"Working gas in storage at the start of the winter heating season (Nov. 1) is expected to be about 3,540 Bcf, still about 360 Bcf above the five-year average. This is close to EIA's estimated maximum working gas storage capacity of about 3,600 Bcf, which should put downward pressure on natural gas prices, at least until cold weather sets in and inventories begin to drop," the EIA said in its Winter Fuels Outlook. "Natural gas prices this winter are expected to be significantly lower than last winter."
It projects working gas inventories will end the winter season (March 31, 2007) at about 1,380 Bcf, 310 Bcf below the level that existed at the end of the 2005-2006 winter heating season, but still about 320 Bcf above the average of the last five years.
On average, the EIA said it expects U.S. households heating primarily with natural gas to spend about $119, or 13%, less this winter in fuel expenditures compared to last winter. This contrasts with an anticipated $91 increase this winter for households heated with heating oil, a $58 hike for households heated with electricity, and a $15 drop for propane-heated households. The EIA noted that residential gas prices, which were hardest hit by last year's twin hurricanes, are expected to average $12.23/Mcf this winter, down 16.4% from $14.64/Mcf a year ago.
The National Oceanic Atmospheric Administration predicts that the upcoming winter will be cooler than last year, but still warmer than normal. As a result, the EIA projects that the average household consumption of natural gas this winter will rise 4.7% to 67.6 Mcf from 64.5 Mcf last year. It estimates that the typical gas-heated household will spend an average of $826 this winter, down from $945 last winter. Compared to the average winter bills that are expected for the other major heating fuels -- heating oil ($1,522), propane ($1,265) and electricity ($839), natural gas is seen as the most economical this winter.
Gas-heated households in the Northeast will see see the highest winter bills ($1,117), while households in the South not surprisingly will experience the lowest winter gas bills ($543), according to the EIA. But the projected household heating bills in both regions still will be lower than what they were in the 2005-2006 heating season, the agency said.
Bill Cooper, executive director of the Center for Liquefied Natural Gas, said the the lower anticipated winter prices were not surprising. "We had an unusually mild winter last year, which allowed us to put high amounts of natural gas in storage, and we're expected to have a warmer than average winter this year. It's not really surprising that prices are low. But to rely on weather to be the mitigator of our supply and demand is a recipe for disaster." He noted that more LNG imports were needed to close the U.S. gas supply-demand gap.
The favorable winter price outlook for residential customers mirrored to some degree the falling Henry Hub natural gas spot prices, the EIA said. The agency again revised downward its projections for spot gas prices in 2006 and 2007. It now estimates that the average spot price this year will be $6.90/Mcf, compared to its previous estimate of $7.51/Mcf for the year, and it sees the 2007 spot price averaging $7.53/Mcf, down from its prior estimate of $8.30/Mcf. Spot gas prices averaged $8.86/Mcf in 2005.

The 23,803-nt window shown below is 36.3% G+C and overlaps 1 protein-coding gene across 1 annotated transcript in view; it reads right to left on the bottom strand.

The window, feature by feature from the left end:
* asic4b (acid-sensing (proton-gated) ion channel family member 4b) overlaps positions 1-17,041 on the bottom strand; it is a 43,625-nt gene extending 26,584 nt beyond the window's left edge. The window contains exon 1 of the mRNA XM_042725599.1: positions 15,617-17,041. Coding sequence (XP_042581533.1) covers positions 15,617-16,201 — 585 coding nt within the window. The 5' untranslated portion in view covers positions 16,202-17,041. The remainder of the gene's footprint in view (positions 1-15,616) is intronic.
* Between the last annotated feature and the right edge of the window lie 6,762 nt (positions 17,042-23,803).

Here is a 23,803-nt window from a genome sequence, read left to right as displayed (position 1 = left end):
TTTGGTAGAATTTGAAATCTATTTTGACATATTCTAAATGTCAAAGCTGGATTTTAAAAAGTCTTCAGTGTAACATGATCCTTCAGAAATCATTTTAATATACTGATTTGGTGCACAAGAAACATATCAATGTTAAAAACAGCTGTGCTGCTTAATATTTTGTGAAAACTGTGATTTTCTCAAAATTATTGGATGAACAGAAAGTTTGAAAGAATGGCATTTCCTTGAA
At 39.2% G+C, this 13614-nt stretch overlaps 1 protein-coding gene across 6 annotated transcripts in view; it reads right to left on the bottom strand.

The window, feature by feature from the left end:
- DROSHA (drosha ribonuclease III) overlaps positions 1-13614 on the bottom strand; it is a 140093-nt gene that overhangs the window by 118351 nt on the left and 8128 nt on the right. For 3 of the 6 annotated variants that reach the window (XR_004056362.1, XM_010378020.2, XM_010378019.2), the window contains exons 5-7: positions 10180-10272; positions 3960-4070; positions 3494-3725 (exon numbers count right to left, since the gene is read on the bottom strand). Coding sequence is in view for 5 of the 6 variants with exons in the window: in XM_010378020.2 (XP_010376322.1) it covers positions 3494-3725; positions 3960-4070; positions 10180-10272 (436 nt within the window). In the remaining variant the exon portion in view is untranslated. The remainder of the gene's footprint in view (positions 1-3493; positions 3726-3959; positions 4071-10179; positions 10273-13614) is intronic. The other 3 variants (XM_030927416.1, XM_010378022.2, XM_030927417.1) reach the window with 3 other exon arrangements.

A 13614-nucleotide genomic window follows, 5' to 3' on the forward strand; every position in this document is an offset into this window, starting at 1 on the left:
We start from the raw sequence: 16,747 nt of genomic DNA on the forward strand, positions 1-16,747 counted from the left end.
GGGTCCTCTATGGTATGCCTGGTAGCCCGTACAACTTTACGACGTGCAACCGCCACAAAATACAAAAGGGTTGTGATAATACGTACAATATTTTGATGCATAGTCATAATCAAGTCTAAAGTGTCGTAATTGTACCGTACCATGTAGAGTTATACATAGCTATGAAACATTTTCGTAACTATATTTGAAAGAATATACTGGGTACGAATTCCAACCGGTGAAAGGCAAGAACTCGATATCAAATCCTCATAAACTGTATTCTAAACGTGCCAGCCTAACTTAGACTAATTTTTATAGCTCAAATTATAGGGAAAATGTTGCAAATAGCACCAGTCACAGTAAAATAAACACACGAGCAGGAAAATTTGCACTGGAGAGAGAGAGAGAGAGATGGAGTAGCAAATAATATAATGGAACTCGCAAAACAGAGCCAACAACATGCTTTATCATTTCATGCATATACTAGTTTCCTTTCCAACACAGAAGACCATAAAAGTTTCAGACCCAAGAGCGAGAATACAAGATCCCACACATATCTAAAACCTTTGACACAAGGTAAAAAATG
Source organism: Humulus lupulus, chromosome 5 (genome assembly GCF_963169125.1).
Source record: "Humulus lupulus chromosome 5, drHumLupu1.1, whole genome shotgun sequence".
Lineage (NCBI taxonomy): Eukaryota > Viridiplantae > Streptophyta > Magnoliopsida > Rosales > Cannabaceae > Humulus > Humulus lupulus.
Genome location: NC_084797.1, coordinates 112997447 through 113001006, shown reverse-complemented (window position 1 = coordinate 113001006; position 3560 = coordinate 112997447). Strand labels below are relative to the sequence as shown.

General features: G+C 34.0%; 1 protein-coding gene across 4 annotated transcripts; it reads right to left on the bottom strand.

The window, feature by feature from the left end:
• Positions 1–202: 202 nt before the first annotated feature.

The EIA forecasts that the average spot price this month will be $5.40/Mcf, compared to the post-hurricane price of $14 last October.
Gas consumption for the year is expected to drop by 1.1% to 21.68 Tcf from 21.93 Tcf in 2005 primarily due to the warmer than average weather in January of this year, the EIA said. It sees consumption rebounding in 2007 to 22.32 Tcf. "Relatively weak heating-related demand during the first quarter of 2006 is the primary cause of the 7.5% decline in average annual residential consumption from 2005. Consumption in the industrial sector in 2006, on the other hand, is expected to be comparable to the 2005 level because a year-over-year decrease in the first half of the year, due largely to hurricane damage, is offset by a year-over-year increase during the second half of the year."
The EIA anticipates dry natural gas production will rise this year by 0.8% to 18.39 Tcf and increase again next year to 18.54 Tcf due in large part to the restored production capacity in the Gulf of Mexico following last year's hurricanes. Meanwhile, total net imports of natural gas, including both pipeline and LNG, are expected to show a 4-5% decline to 3.44 Tcf this year from 3.60 Tcf a year ago, the agency said.
"The drop in net imports is the result of a decrease in the amount of Canadian production available for export to the United States. Currently, total LNG imports for 2006 are expected to be 650 Bcf compared to 630 Bcf in 2005. LNG imports are projected to total 920 Bcf in 2007. Robust expectations of LNG import growth of 41% in 2007 are largely due to rising incremental supplies from Africa -- Algeria, Nigeria, Libya and Egypt in particular," the EIA noted.
Copyright 2006 Intelligence Press Inc. All rights reserved. The preceding news report may not be republished or redistributed, in whole or in part, in any form, without prior written consent of Intelligence Press, Inc.
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